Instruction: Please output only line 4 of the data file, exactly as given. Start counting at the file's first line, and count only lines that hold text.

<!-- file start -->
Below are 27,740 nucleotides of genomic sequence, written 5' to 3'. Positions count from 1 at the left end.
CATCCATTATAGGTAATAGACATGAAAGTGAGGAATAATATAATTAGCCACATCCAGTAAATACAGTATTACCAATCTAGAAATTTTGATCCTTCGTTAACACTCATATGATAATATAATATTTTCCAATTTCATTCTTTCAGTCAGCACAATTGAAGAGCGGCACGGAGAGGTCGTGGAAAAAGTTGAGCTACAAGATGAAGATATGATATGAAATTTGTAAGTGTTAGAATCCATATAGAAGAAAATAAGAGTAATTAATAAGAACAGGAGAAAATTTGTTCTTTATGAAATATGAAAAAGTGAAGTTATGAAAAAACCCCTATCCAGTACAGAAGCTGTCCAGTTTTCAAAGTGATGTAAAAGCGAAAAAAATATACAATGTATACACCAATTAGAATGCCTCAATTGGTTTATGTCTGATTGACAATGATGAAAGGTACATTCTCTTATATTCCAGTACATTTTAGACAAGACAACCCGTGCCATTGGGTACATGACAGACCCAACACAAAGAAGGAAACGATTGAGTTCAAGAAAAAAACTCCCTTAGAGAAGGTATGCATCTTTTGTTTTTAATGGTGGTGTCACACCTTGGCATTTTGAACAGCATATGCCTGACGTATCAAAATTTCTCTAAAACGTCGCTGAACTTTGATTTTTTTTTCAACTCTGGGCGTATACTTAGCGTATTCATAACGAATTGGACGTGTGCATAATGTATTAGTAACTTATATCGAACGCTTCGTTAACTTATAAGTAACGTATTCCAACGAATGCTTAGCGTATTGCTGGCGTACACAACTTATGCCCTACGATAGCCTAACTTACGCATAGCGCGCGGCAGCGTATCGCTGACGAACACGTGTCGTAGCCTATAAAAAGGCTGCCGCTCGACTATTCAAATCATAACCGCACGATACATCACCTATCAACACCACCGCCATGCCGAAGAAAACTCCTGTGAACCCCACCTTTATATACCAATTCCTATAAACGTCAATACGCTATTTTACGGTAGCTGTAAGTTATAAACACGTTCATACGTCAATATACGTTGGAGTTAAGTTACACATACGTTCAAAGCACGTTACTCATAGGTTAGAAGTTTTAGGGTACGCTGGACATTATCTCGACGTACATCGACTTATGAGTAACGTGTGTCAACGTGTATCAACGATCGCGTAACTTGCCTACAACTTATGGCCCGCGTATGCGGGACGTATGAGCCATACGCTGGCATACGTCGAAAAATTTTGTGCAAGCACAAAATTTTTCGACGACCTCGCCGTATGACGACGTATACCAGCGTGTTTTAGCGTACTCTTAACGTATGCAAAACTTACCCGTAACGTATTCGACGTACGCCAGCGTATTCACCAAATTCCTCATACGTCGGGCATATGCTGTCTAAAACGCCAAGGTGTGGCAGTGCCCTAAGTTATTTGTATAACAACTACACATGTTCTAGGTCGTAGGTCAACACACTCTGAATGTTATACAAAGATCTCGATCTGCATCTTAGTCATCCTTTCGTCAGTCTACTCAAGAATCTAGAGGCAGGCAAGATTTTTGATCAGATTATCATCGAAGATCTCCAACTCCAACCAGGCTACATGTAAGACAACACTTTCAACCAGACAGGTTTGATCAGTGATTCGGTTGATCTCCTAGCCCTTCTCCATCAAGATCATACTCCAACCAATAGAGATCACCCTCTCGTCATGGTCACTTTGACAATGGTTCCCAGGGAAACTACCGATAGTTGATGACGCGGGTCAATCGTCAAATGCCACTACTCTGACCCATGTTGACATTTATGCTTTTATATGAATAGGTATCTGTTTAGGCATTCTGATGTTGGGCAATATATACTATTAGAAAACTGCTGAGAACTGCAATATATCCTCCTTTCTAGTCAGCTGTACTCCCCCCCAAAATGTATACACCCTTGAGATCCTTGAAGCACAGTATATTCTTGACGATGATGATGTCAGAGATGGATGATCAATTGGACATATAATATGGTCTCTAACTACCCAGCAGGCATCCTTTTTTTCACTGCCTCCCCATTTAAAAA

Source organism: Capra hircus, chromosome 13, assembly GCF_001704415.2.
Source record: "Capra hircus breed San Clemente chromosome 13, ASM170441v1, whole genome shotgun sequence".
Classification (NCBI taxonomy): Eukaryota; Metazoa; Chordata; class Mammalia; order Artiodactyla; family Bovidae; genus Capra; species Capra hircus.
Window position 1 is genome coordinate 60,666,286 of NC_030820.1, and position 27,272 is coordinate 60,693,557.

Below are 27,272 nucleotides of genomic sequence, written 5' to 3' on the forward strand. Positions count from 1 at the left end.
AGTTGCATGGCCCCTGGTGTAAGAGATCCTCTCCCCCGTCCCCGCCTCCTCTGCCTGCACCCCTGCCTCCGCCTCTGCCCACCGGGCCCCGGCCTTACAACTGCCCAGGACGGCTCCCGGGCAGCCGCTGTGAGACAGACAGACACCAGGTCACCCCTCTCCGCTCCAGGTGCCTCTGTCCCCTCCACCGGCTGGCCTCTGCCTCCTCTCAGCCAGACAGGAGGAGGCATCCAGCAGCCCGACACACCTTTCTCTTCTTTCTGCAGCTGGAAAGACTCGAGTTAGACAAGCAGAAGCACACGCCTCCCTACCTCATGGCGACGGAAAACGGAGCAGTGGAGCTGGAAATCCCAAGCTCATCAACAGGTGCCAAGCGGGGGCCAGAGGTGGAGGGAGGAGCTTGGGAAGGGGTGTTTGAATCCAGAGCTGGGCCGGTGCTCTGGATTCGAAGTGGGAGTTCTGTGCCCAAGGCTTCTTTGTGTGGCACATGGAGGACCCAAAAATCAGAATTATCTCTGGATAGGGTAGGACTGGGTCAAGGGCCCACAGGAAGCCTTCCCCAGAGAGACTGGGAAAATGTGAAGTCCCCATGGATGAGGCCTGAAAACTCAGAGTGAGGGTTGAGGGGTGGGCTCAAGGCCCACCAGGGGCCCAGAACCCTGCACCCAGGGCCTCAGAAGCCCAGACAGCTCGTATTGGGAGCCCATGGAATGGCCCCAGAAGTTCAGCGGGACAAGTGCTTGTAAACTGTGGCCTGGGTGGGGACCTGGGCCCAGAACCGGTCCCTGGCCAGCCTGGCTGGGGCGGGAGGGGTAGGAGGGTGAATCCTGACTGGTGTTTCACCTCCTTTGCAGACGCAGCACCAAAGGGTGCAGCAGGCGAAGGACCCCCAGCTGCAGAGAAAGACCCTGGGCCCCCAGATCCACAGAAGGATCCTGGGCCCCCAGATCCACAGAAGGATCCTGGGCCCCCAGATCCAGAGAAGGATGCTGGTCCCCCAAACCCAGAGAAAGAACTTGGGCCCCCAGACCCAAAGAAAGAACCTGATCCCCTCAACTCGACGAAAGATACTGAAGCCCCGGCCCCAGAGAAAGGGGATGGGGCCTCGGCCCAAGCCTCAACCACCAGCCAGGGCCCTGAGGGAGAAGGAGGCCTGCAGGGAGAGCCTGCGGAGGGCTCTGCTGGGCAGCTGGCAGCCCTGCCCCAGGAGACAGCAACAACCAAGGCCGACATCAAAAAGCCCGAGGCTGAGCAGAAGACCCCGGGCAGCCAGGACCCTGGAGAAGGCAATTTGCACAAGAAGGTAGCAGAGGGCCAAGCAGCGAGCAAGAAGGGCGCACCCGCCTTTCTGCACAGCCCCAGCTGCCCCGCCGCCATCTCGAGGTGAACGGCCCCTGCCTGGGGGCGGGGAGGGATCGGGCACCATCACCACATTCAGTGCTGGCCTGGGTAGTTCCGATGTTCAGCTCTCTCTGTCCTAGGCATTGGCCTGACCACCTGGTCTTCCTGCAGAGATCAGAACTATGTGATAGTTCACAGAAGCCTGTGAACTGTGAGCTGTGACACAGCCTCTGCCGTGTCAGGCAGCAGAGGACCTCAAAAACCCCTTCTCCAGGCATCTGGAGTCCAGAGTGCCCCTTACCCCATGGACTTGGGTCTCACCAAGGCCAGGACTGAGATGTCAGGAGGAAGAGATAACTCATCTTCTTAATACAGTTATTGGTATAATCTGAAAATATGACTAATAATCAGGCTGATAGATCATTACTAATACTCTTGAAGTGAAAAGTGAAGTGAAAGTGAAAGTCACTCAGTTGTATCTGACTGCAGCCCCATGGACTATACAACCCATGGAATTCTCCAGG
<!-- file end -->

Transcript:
Source record: "Capra hircus breed San Clemente chromosome 13, ASM170441v1, whole genome shotgun sequence".